In Saturday's "Attacking Obama's Associations," reporter Michael Cooper reviewed a John McCain campaign ad emphasizing Barack Obama's ties to controversial Chicago political figures radical Bill Ayers and the felonious fundraiser Tony Rezko. He wasn't impressed, which is no surprise from the McCain-mocking Cooper. But did the reporter really compare domestic terrorist Bill Ayers to shady financier Charles Keating? Why yes, yes he did.
But first, Cooper confidently claimed that
"-the effort to tie Mr. Obama to Mr. Ayers is overstated. Mr. Ayers, who is now an education professor in Chicago,did host a coffee for Mr. Obama's first run for office, and serve with him on a charitable board, but the two men do not appear to have been close, and Mr. Obama does not appear to have expressed sympathy for Mr. Ayers's past radical actions."
"Do not appear to have been close" is a familiar phrase to Times readers. And is "radical action" a strong enough phrase for planting a bomb in the Pentagon?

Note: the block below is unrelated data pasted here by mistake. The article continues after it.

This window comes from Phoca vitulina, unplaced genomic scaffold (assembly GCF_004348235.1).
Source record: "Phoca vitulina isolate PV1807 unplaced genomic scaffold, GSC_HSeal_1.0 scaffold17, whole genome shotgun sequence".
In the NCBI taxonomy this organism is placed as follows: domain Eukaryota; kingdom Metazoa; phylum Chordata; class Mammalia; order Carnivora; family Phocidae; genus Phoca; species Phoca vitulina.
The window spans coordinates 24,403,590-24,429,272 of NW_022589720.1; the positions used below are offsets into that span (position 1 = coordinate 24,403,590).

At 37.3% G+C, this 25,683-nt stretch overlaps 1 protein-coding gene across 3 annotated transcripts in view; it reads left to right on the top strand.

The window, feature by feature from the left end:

Cooper saved the worst for last when he compared the terrorist Ayers to financier Charles Keating.
SCORECARD With Mr. McCain and Republicans slipping in the polls as the economic crisis spreads, they have begun to attack Mr. Obama's character in the hope of, as one McCain adviser put it, "turning the page on the financial crisis." But such a tactic carries its own risks because Mr. McCain is not without his own questionable associations. As a member of the Keating Five in the 1980s, he was rebuked by the Senate for "poor judgment" after he met with regulators investigating one of his major political donors, Charles H. Keating Jr., who later went to prison after his savings and loan collapsed, at great cost to taxpayers. There is also the risk that such attacks will be seen as petty at a time of a national economic crisis.
Cooper also ignored what his own paper admitted in 1999 - thatas the only Republican involved in the Keating Five, Senate Democratswere not about to let him off the hook.